More than two weeks into the trial in which Russian billionaire Dmitry Rybolovlev, through his art buying company Accent Delight, is suing Sotheby’s for what he claims is their part in a scheme to overcharge him for works spearheaded by Swiss art dealer and freeport magnate Yves Bouvier, there is little ground left untread.
During the first half of the day, Samuel Valette, Sotheby’s head of private sales and Bouvier’s main contact at the auction house during the years in question, from 2010 to 2014, finished his testimony which began on January 16.
Over that time, both the plaintiff’s and defendant’s counselors picked over emails between Valette and everyone from Alex Bell, co-chairman of Sotheby’s Old Master Paintings department, and Sotheby’s then-chief executive Bill Ruprecht to Bouvier and Bouvier’s “advisor” and surrogate during negotiations, Jean-Marc Petretti.
The only person, it seems, Valette didn’t correspond with was Rybolovlev, a key sticking point in the plaintiff’s case. That lack of direct connection didn’t stop plaintiff’s attorney Daniel Kornstein from attacking Valette in regard to email exchanges with Bouvier in which Valette provided auction estimates, then changed them to private sales estimates, ostensibly at Bouvier’s request.
Kornstein also took aim at what he argued was Valette’s cavalier attitude towards Sotheby’s business model of representing both buyer and seller in private transactions and the fact that not once in the three times Valette met Rybolovlev did Valette mention he’d been appointed as Rybolovlev’s Key Client Manager (an internal Sotheby’s term, no longer in use, that indicates a designated specialist who is working towards building a relationship wirh a possible or current client).
The tension has been high when Kornstein and Valette face off and today was no different. At least twice the judge told Kornstein to stop a line of questioning and “save it for your closing.” Once Valette was finished, Judge Furman, who should be given credit for his occasional humorous quips and nudges to both sides to move along when a question is asked multiple times, said, “Mr. Valette, I’m pleased to say you’re free to go.”
The art advisor Sandy Heller, who now works with Rybolovlev and who has helped him arrange the sale of many of the works he bought from the Swiss dealer, including Leonardo da Vinci’s Salvator Mundi at Christie’s, took the stand next.
Despite his testimony being colorful, most of what he said had been relayed to the jury more than once already. He recounted the day he met Rybolovlev, late December 2014 over lunch on St. Barth’s at the Eden Rock Hotel. It was during that lunch, after Heller congratulated Rybolovlev on his acquisition of Modigliani’s Reclining Nude with Blue Cushion and told him how much his client, Steve Cohen, had sold the picture for, that Rybolovlev said he realized to what extent he may have been taken advantage of.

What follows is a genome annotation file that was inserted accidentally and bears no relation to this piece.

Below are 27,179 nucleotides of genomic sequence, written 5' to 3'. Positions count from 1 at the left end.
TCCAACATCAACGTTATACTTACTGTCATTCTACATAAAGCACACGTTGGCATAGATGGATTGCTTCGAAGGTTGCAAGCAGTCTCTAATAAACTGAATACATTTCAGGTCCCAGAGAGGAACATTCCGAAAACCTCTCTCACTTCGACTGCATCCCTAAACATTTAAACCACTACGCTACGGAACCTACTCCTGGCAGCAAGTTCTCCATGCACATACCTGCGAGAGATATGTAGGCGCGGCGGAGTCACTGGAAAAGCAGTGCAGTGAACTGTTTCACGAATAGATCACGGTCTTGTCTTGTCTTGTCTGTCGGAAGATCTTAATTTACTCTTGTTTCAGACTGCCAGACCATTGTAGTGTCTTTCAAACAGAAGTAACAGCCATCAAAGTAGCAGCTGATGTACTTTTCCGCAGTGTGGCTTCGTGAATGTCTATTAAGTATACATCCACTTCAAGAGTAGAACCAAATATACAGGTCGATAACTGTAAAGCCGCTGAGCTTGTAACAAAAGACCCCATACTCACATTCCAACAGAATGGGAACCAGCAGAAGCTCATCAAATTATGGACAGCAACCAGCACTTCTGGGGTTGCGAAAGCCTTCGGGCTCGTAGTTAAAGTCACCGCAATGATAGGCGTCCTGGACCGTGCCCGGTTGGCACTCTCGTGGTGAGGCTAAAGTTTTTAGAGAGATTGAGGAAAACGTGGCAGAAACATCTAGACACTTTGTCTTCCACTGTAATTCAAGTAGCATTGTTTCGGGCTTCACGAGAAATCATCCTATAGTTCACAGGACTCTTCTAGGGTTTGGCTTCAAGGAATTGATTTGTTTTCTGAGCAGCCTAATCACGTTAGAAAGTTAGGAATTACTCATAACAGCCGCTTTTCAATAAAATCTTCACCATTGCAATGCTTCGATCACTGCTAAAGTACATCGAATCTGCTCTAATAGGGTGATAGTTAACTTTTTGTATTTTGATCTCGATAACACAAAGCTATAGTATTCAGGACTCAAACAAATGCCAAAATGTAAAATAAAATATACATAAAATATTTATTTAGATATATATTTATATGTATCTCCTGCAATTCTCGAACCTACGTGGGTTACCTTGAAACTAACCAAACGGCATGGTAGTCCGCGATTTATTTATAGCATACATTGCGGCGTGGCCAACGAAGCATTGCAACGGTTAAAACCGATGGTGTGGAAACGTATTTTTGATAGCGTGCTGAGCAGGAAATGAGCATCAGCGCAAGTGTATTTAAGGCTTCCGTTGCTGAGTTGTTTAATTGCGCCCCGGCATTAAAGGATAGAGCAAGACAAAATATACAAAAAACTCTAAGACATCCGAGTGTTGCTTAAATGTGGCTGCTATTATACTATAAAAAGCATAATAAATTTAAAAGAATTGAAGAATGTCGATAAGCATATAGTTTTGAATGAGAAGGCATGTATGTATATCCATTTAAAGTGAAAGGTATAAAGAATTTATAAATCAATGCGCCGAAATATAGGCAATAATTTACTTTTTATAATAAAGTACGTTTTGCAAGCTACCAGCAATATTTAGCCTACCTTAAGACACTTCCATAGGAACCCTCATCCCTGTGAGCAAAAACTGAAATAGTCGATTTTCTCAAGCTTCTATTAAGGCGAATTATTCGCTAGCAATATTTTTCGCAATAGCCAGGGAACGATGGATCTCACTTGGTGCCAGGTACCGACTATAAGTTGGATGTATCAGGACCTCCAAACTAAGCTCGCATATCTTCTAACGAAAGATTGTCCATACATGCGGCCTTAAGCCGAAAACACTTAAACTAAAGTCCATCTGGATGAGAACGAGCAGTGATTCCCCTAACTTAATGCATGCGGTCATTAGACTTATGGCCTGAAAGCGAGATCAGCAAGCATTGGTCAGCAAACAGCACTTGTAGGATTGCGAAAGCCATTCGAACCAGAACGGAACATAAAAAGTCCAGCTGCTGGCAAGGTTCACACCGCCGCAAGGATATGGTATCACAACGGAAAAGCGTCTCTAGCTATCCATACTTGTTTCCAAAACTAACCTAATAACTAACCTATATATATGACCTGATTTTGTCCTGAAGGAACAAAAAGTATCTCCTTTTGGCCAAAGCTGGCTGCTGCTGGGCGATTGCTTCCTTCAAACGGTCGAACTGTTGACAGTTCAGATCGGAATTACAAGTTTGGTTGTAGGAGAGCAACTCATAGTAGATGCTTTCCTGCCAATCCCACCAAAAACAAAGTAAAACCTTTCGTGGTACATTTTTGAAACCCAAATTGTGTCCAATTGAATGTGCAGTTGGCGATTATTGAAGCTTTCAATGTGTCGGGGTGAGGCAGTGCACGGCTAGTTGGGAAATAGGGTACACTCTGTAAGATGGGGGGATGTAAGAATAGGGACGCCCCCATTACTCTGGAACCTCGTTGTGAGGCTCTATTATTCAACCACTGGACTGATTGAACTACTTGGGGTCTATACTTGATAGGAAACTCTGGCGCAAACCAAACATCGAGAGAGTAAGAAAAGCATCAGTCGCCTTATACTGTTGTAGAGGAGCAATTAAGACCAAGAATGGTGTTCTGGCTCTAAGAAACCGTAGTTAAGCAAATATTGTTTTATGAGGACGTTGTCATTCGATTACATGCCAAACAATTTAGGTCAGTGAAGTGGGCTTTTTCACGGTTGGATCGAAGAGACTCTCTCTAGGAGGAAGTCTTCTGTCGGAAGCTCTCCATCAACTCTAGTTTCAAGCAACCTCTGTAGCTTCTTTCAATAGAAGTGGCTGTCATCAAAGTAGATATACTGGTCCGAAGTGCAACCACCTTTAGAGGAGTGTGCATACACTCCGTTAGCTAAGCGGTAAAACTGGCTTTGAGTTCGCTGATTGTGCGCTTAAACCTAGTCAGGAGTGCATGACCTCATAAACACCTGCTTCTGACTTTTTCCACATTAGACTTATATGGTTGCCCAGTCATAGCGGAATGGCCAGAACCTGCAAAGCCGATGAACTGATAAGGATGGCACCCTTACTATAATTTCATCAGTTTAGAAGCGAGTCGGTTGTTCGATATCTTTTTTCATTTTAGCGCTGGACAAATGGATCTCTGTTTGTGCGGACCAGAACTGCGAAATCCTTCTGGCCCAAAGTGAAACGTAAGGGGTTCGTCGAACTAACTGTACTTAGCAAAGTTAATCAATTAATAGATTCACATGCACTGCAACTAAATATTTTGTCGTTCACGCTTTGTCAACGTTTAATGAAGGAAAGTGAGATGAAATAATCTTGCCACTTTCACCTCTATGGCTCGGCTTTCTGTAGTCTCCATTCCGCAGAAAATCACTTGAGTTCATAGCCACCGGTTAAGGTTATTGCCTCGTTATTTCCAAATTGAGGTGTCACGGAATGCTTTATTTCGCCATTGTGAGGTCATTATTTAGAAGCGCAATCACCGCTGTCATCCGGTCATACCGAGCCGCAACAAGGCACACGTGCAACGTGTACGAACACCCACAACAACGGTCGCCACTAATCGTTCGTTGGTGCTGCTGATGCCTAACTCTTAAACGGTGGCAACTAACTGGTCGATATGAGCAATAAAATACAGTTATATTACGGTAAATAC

In a meeting the next day, at the Ile de France hotel, Rybolovlev flipped though images of his collection on his iPhone “at a dizzying speed,” according to Heller, and asked the advisor to judge the quality and value of the works. Heller told him “there were a few absolute masterworks, but the majority was just ‘pretty good.’”
“I asked who was helping him,” Heller testified, “and Dmitry looked at me and said ‘I’m working with the most important man in the art market. His name is Yves Bouvier.’”
“I said, ‘who?’ Never heard of the guy.”
When Heller asked Rybolovlev if he ever bought at auction, he said no, “nothing good ever comes to auction.”
“I didn’t accept that,” Heller said. “I said, ‘it sounds like you’re being controlled.’”
A few weeks later, Rybolovlev put Heller on retainer, the adviser said.
Heller’s time on the stand was short, and next up was Valette’s colleague at Sotheby’s, Alex Bell. While much of what Bell was asked had also been brought up before, he was able to give interesting context into the events leading up Bouvier’s purchase of Salvator Mundi inasmuch as he was the point of contact for the painting’s sellers, Alex Parish, Robert Simon, and Warren Adelson.
Like with Valette, the defense asked multiple times who Bell thought was being referred to when the word “client” was used in emails from Valette. (Always Bouvier, he said.)
Bell did provide one new piece of information. Another Russian billionaire expressed an interest in Salvator Mundi: Andrey Melnichenko. According to Bell, Melnichenko approached Adelson in 2012, around the time the Mundi was on view at London’s National Gallery, with an offer of $100 million. Adelson, Bell said, rejected the offer without consulting the other members of the Mundi consortium, to the chagrin of Parish.
Bell also recounted the chaotic dinner at the Hotel Bristol on April 10, 2013, which was meant to be a celebration in honor of closing the Mundi sale, but which turned out to be an extension of negotiations between Peretti and Adelson, with Adelson’s wife, Bell, and Valette playing spectator as Peretti made a lowball offer and promptly got up to smoke a cigarette or call Bouvier, who sources tell ARTnews lives less than a block away.
The trial feels like it’s coming to a close and the plaintiff has rested their case. If the last few testimonies were any indication, there’s not much new to add and each side will have to bolster their case when closing arguments (eventually) come around.